As the mainland Chinese economy moves towards becoming more of a consumer economy it is critical that there be few, if any, impediments to the flow of goods and money across the Chinese border. Chinese suppliers receiving payments via platforms like AP-1 Business have more confidence in getting their payments in a timeline manner.

Fintech to the Rescue

Fintech firms have identified the gap in services in the market. Their clients, SMEs, e-commerce sellers and newly established tech firms, are clamoring for better services and financial solutions. Fintech firms are combining technology, finance, and their creativity to manufacture innovative solutions that limit the restrictions placed on SMEs and make it easier for them to do business.

The goal of the firms is to make cross-border B2B payments more accessible, easier to manage, less of a hassle, and a preferred way to do business in China. One such firm that is leading the way is Aleta Planet. Aleta Planet has designed a system that rides on the UnionPay network to streamline payments into and out of China and makes regular payments by foreigners sustainable.

AP-1 Business

AP-1 Business is a digital business account that is accessible to business entities outside of China. The best part of AP-1 Business is that it delivers the payments in T+1. In comparison, banks generally make bank transfers available in T+5 or more. This rapid access and certainty of payments is because AP-1 Business rides on the UnionPay network, hence the payment is transferred from an offshore UnionPay account (AP-1 Business) to an onshore UnionPay account belonging to the supplier in China.

There are still other notable benefits to using AP-1 Business. All of AP-1 Business’ benefits make the service extremely attractive to foreign businesses that do business with Chinese companies.

Key Features

All-in-One Service

AP-1 Business provides an all-in-one service that makes it easy for customers to send, receive, and process remittances. The service is can be used by foreigners and there are no restrictions on foreign shareholders and owners in regards to the business accounts opened with AP-1 Business. Moreover, companies can open business accounts with AP-1 Business without a company director’s physical presence in Singapore.

AP-1 Business is able to provide superior customer service to its clients and all in one service because it’s part of the UnionPay platform. The UnionPay platform is operational throughout China and it is used by all Chinese banking and financial institutions. By using this platform, AP-1 Business removed the middleman from the equation.

Unlike banks, that must transfer money through other intermediary banks, money transferred via AP-1 Business and credited directly into the recipient’s’ bank account. AP-1 Business also permits users to withdraw money from ATMs all over the world. Its system is supported by Huawei Pay and Visa. This ATM cash withdrawal facility will become operational in the second quarter of 2021.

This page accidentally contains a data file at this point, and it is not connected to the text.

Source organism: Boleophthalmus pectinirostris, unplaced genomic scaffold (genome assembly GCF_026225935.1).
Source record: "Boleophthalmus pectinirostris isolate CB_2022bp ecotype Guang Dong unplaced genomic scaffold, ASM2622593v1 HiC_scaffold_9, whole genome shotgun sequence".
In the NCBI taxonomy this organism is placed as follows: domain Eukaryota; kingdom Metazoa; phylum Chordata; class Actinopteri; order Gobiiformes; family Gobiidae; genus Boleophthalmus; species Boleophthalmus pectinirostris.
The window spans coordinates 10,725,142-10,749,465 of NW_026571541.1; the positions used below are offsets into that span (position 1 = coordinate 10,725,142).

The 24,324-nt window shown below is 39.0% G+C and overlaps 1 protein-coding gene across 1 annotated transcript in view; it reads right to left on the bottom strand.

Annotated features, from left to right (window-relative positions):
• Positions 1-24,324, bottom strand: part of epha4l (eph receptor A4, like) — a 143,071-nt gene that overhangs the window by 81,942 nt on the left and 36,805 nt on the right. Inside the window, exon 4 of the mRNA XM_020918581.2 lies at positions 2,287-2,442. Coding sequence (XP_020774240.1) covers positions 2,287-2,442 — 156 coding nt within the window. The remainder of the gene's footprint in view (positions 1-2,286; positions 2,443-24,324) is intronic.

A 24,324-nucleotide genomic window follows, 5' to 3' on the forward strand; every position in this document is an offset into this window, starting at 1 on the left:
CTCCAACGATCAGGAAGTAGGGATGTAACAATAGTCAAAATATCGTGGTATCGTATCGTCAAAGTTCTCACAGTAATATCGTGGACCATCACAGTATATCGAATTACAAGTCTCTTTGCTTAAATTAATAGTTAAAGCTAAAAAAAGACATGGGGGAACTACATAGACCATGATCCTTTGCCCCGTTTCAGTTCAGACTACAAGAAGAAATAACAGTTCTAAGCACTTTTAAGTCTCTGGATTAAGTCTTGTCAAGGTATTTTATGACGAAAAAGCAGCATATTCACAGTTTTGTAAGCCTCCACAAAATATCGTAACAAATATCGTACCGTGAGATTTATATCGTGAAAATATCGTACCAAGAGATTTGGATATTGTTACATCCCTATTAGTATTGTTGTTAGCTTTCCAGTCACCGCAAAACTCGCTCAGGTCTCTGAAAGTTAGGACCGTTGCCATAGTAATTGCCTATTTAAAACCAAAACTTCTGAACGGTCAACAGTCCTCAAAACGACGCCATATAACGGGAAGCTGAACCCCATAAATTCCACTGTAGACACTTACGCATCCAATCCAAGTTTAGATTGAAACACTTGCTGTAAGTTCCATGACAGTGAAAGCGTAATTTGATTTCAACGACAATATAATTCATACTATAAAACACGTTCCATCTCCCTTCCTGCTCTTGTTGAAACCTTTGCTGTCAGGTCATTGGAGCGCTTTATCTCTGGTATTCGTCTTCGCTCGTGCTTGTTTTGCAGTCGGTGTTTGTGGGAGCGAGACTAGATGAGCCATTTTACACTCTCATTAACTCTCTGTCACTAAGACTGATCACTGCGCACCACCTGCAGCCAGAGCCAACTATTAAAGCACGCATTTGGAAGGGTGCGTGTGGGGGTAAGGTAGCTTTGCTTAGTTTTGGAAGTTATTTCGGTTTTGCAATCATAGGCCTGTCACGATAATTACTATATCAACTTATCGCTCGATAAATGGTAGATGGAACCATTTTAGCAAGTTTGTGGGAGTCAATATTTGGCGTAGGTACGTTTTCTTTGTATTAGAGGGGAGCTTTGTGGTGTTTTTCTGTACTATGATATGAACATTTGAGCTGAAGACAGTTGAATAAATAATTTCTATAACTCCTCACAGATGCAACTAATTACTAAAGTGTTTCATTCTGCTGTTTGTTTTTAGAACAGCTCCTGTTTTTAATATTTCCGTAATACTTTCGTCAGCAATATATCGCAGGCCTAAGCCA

Attractive Forex Rates

Another extremely attractive feature of AP-1 Business is its forex (FX) rates. AP-1 Business offers direct FX rates (SGD to RMB) for China via the UnionPay network. These FX rates are competitive when you consider that many online payments services charge less competitive FX rates and charge their customers a fee for moving the money across national borders. AP-1 Business ensures that customers get the best FX rates whenever cross border payments have to be conducted.

No Minimum Account Balances or Deposits

Finally, AP-1 Business does not require its customers to maintain a minimum balance or make minimum deposits into their accounts, unlike many other business accounts. The lack of a minimum balance and deposit requirement has enabled some SMEs to maintain their business operations during the COVID-19 pandemic and to recover with time, albeit slowly. With that, AP-1 Business aims to provide modern day financial solutions that cannot be addressed by the reigning banking industry.


AP-1 Business customers can easily make cross-border payments with China through the AP-1 Business virtual card. The card functions in a similar way to  a prepaid debit card where purchases or payments are directly deducted from the existing funds available in the account.

The use of an AP-1 Business card enables the service’s customers to avoid the lengthy time consuming process of clearing payments, submitting documentation, and other procedures that banks require be done for cross-border payments done via bank transfer. Ultimately, this is a win-win situation for SMEs involved in e-commerce and cross-border B2B payments.

Aleta Planet’s Roadmap for the Future

Aleta Planet, like other fintech firms, has experienced tremendous growth and continues to evolve as the Chinese economy grows and more e-commerce transactions increase. Although the COVID-19 pandemic dampened the Chinese economy, China has been the only nation to not only return to normal economic levels but to also experience economic growth.


In short, the three systems used for handling commercial transactions in mainland China lack flexibility and are not easily accessed by foreigners and people outside of China. AP-1 Business solves this problem by giving offshore businesses easy access to Chinese goods, services and payments. This easy, streamlined access fuels the development of Chinese SMEs, a mainland Chinese consumer economy, and growth of more technologically advanced payment systems that facilitate financial transactions for B2Bs and B2Cs. AP-1 is the leader in this area, helping buyers and sellers avoid the commercial bottleneck in China and to exercise and grow their business.